Some experiences of art are not reducible to single images or objects. Instead, certain works of art are made publicly accessible via aggregates of very different elements and modes of delivery, or indeed, across very different locations, times and versions.
This radical diversity in form of some contemporary art opens a re-imagining of the still contested historical problem, “What is art?”, via a shift in co-ordinates that considers the where and the when of a work of art. Or to simplify, we can ask: “Where is art?”
For me, the significance of this question has evolved in parallel with the decade-long development of the global peer-reviewed exhibition program Project Anywhere – an exhibition model specifically designed for art and artistic research located outside traditional exhibition circuits.
This experience has given me valuable insights into how contemporary artists are thinking about the challenges of presenting, evaluating and disseminating art at the outermost limits of location-specificity.
Many of the ideas that underpin the radical spatial and material expansion of contemporary art have historical roots. Beginning with Dada and developing in earnest since the Protest Era of the 1960s and ’70s, artists and curators have been sceptical of the presumed objectivity and neutrality of the ‘white cube’ gallery space.
Meanwhile, Situationist International, was in turn influenced by early twentieth-century avant-garde art movements, which were intent on dismantling ‘spectacular’ mediations of social relations through objects.
It is also apparent that unprecedented social, political and technological circumstances currently unfolding – from deepening partisanship and reckonings centred on race, gender and power to algorithmic web-based distribution and AI – have created new opportunities and challenges for artists.
Most of the artworks and artistic research projects hosted by Project Anywhere were never intended for primary display within traditional exhibition spaces and programming schedules. So, we asked, how might artists better represent and disseminate such work? And, by extension, how should art of this kind be evaluated?
Since its conception in 2012, Project Anywhere has provided artists with peer validation, detailed expert feedback from a diverse range of established artists and scholars, community support, and global dissemination of their work.
A key feature of Project Anywhere’s global exhibition model has been its approach to selection and evaluation. A robust and exhaustive approach, in which the function of the curator is substituted for a democratising double-blind peer evaluation system – neither the artist nor the assessor knows the other’s identity – that effectively bypasses the currency of artistic reputation or exhibition track record as criteria for assessment.
Projects are typically highly speculative or discursive in nature and seek to extend or contradict existing methods and methodologies. Each year, all proposals were comprehensively reviewed by at least four artist academics of international standing, provisionally selected for initial resubmission and then ranked for final selection by the editorial committee.
To date, Project Anywhere has accepted and evaluated individual and collaborative proposals from artists and researchers working anywhere in the world, with proposed locations ranging from remote deserts, rural communities, deep underground, underwater, nomadic journeys, online and even low Earth orbit.
Importantly, although the annual exhibition program has been hosted via a dedicated website and publicised through other digital channels, it is not to be confused with online exhibitions. Instead, its web presence helps illuminate the existence of works otherwise understood to be situated elsewhere in time and space.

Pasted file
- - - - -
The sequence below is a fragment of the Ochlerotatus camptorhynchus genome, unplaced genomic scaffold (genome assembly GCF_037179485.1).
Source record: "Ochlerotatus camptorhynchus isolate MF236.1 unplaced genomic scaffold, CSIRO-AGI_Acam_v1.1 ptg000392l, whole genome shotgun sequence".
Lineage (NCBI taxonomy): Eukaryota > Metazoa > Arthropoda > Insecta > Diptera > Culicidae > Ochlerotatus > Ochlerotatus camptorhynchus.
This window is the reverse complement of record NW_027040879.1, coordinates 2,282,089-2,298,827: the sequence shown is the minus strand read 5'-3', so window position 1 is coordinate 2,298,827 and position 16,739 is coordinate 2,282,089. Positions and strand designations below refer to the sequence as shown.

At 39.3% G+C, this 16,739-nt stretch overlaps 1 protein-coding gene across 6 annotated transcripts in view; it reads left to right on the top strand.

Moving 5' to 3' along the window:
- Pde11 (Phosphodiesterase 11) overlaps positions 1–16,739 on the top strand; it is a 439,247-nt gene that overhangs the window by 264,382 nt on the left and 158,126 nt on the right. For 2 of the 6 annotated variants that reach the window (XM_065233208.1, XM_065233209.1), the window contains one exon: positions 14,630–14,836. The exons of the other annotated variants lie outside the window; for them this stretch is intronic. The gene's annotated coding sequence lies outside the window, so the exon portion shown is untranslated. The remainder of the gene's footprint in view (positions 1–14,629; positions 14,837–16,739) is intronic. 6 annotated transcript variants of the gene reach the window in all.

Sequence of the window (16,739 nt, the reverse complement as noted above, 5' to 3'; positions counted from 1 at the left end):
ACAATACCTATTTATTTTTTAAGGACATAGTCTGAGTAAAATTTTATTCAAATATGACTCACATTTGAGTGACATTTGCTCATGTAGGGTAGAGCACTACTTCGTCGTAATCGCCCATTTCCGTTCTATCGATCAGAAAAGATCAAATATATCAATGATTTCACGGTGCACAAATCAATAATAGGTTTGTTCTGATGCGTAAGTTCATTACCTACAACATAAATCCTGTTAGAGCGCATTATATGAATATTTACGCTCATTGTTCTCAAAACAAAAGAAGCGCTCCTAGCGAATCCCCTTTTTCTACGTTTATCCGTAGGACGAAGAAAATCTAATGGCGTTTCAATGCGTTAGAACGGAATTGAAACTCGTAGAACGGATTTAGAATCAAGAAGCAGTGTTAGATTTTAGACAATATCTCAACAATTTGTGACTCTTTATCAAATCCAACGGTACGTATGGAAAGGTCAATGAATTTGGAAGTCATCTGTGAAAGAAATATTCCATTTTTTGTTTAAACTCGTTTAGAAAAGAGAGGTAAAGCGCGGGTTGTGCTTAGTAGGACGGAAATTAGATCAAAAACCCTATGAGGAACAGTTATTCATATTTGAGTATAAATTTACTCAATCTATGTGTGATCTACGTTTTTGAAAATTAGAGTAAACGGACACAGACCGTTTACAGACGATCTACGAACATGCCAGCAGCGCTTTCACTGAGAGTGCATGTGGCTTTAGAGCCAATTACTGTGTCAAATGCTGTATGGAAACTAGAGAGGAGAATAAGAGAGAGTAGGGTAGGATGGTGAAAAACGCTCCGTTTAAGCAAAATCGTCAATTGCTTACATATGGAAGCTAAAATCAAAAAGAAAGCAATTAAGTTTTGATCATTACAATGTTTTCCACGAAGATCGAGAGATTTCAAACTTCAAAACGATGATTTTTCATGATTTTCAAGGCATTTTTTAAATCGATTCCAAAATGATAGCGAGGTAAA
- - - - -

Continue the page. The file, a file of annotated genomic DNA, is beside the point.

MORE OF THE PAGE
Extending upon its core global exhibition program, Project Anywhere has also hosted international conferences, symposia and published responses to its core exhibition program. These New York City-based conferences, co-convened by Professor Simone Douglas, and Melbourne-based symposia events brought hosted artists into active public dialogue with leading artists, scholars, designers and curators.
All contributors at these public events were then invited to develop an alternative page-based representation of their projects for the biennial publication Anywhere, which provided another opportunity for artists to speculate upon or rethink their work through text and images.
Given the challenges typically associated with exhibiting and evaluating art outside traditional exhibition environments, the evaluation criteria established by the editorial committee were designed to balance radical openness and critical rigour.
Moreover, as peer evaluation takes place at the proposal rather than outcome stage, Project Anywhere’s evaluation process and exhibition model seek to accommodate the extent to which a creative work remains a dynamic and porous entity.
For over 10 years, Project Anywhere has promoted artists and researchers working anywhere in the world, in any context. Now, after a decade of service to the international artistic research community, Project Anywhere is no longer accepting proposals for new projects and we will instead turn our attention to creating a substantial historical archive for future researchers to be launched in 2024.
Ultimately, it is not possible to wholly explain or describe a creative work, and there is no formula for consistently accounting for how experience and explanation should ideally work together to produce and transmit meaning and or experience.
Importantly, it is vital that evaluative frameworks and exhibition models designed to support radically spatially and temporally distributed art do not expunge the value of contradiction, discursivity and speculation.
Banner: Susan R. Greene and Art Forces, Oakland Palestine Solidarity Mural, 2014, Oakland, California. Photo: Hilary Hacker